“It is difficult to differentiate play from work in the child, as according to nature play simply is a child’s work – the work or exercise of body and mind required to prepare for coming life.” {source}

And that makes sense, doesn’t it? From birth, babies are continually learning. We don’t put them into classes to learn how to crawl, or walk, or feed themselves. They learn organically by playing, by experimenting, by trial and error. And as older children, that hasn’t changed.

As a boy climbs a tree, or runs as fast as he can down a slope, or finds as many crab shells as he can to fill a bucket – this is all learning. And many boys learn through activity, building and breaking with their hands, digging trenches, dropping sticks from a tree hut, seeking out rabbit holes. Boys in that kind of environment learn quite differently to a boy in more domestic environments.

 “…it is obvious that outdoor play experiences contribute to children’s physical development, in particular to motor development. Less obvious is the learning that happens as children test their strength, externally and internally: how high can I climb? Why does my heart pound when I run? Am I brave enough to jump from this platform?” {source}

In the homeschooling sphere, the education philosophy of Charlotte Mason encourage nature study and outdoor pursuits, especially in the early years. Charlotte Mason said that children should be outside for many hours each day, in unstructured play, but with a parent observing for necessary help and habit training.

 

My Own Little Boy

As a mother, I have found all of the above to be true. I think though, more significantly, I have found changes in my son’s behaviour depending on how much time he has to be free outside.
Since bringing him home from kindergarten, Josiah has just blossomed. The attitude and behaviourial issues we were having with him have decreased greatly, and he is more gentle, more loving, more adventurous, more imaginative, and more helpful and kinder to his sister {and everyone!}. Aside from being home with his family more, I do believe this improvement has been because I have taken him out at least three times a week for walks in the buggy to spaces where he can just play.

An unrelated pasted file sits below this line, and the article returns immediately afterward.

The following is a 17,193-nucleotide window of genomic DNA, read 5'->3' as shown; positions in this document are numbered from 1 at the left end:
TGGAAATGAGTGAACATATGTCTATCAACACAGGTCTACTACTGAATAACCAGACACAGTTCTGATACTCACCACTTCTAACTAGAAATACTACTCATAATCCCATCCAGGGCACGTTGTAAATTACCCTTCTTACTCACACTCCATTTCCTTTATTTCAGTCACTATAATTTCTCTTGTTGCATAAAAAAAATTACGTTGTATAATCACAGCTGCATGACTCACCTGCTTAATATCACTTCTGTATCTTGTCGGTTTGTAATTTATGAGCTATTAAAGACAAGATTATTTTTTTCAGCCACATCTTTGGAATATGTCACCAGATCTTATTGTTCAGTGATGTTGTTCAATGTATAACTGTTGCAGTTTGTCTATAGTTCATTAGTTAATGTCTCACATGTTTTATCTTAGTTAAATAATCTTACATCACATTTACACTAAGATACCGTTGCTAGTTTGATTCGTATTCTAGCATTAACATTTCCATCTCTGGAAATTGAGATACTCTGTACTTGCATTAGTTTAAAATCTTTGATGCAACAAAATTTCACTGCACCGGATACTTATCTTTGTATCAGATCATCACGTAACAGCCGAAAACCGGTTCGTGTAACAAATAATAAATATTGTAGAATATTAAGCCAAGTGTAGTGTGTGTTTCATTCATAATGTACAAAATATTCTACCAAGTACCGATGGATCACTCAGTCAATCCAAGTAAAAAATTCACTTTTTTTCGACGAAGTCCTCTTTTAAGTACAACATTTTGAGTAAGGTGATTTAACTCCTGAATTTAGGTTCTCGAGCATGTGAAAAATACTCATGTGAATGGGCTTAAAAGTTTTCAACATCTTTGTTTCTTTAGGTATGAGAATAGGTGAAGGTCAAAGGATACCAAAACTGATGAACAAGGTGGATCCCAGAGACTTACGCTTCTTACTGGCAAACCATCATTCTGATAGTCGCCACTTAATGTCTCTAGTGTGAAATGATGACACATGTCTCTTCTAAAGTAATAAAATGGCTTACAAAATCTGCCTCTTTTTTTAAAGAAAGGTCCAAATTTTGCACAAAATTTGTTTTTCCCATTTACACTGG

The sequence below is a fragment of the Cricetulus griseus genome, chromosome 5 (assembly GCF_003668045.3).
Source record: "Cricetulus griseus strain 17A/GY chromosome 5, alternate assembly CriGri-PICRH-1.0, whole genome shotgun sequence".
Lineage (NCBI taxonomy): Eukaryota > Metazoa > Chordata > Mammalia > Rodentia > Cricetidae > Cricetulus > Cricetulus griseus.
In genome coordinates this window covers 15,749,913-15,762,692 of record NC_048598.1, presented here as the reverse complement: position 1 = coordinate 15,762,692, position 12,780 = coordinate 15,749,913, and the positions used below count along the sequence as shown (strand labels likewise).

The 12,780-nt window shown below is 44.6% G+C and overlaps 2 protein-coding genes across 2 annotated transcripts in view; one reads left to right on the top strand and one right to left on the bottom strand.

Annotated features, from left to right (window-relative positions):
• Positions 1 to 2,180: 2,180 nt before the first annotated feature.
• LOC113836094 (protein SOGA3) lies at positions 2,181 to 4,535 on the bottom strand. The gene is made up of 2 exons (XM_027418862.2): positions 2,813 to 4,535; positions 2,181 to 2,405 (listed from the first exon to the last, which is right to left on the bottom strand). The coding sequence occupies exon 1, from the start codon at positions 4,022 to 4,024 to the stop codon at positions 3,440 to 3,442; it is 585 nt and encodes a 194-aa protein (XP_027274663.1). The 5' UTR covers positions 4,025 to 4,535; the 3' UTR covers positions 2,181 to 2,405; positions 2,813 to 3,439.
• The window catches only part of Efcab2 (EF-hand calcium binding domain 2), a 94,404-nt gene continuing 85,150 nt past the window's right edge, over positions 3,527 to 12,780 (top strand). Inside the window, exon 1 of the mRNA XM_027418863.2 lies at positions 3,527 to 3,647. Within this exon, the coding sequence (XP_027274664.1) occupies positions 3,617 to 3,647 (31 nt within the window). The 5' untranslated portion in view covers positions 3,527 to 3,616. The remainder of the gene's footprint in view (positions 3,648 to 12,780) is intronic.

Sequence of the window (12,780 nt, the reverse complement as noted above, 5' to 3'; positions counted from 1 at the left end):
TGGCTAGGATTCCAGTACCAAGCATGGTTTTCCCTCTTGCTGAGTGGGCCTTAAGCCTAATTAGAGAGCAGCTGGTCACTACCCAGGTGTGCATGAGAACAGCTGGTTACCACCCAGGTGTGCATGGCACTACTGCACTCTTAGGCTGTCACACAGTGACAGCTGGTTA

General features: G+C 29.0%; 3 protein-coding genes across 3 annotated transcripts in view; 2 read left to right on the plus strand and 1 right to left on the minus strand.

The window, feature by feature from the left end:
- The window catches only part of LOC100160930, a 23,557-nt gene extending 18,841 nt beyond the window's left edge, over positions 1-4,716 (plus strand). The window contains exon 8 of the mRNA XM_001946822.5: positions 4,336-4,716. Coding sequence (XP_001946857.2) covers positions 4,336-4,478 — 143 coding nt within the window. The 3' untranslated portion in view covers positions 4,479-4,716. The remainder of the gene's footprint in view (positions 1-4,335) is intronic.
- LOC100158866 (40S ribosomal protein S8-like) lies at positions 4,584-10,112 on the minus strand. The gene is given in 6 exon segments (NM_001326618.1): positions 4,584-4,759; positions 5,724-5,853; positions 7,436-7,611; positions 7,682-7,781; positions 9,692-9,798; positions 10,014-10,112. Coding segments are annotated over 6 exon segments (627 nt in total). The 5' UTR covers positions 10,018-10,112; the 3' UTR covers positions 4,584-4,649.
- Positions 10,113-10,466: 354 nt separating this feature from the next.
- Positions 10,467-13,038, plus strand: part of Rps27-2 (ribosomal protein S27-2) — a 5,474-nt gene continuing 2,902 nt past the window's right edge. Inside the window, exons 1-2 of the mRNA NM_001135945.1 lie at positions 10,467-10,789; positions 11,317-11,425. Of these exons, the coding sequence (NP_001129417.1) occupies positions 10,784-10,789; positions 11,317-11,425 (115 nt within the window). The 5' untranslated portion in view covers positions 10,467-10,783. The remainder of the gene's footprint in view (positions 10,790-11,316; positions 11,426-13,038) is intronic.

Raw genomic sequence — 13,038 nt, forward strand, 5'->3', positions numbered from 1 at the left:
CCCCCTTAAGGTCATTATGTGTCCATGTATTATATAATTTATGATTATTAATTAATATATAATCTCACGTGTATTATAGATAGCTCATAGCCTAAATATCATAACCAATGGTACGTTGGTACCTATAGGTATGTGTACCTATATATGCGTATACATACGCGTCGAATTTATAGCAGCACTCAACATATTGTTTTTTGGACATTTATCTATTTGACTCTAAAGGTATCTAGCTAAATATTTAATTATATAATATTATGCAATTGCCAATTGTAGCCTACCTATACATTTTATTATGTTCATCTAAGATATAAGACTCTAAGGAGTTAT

In both pictures above, he is wearing his favourite costume: a hooded towel {his Batman cape}, his rocket socks and rocket boots. He loves zooming around the house as a superhero and he loves running here, there, and everywhere on our walks. He expends so much energy. He uses so much imagination. His mood elevates. His cheeks are flushed and his eyes are full of joy.

He is wild and free and living.
Though the kindergarten we had him at was great with an amazing outdoor space, there is just something very different about acres of land, park space, pathways in forest walks, creek beds and bushy hideaways. Though our city was devastated by earthquakes a number of years ago, where we live is now blossoming into green space because all the houses are gone. This is where I take the kids to roam free and it has just been the best of blessings.
If your son is struggling, is moody, emotionally up and down, more troublesome with you and siblings – try sending him outdoors. Take him several times a week to a place that is big and wide and green for him to run around in. If he’s absorbed in dropping stones down a drain, just let him. Don’t hurry him a long. Forget about the time, things that need to be done – just let him have space and live.

Your little boy needs to be a boy and it is your job as his mother to understand this and to provide opportunities for him to have that avenue of free exploration in God’s green earth.

 

How to Trust Your Instincts As A Mother

When we become mothers, we’re given a lot of advice. Momentous amounts of it. Some of it blessedly helpful, and some not so much. From family members, well-meaning grandmas at church to fellow mothers further along the parenting track. Everyone has something to say.

Oh, and the professionals. Did I forget to mention the doctors and teachers and psychologists who know exactly how to solve your parenting dilema?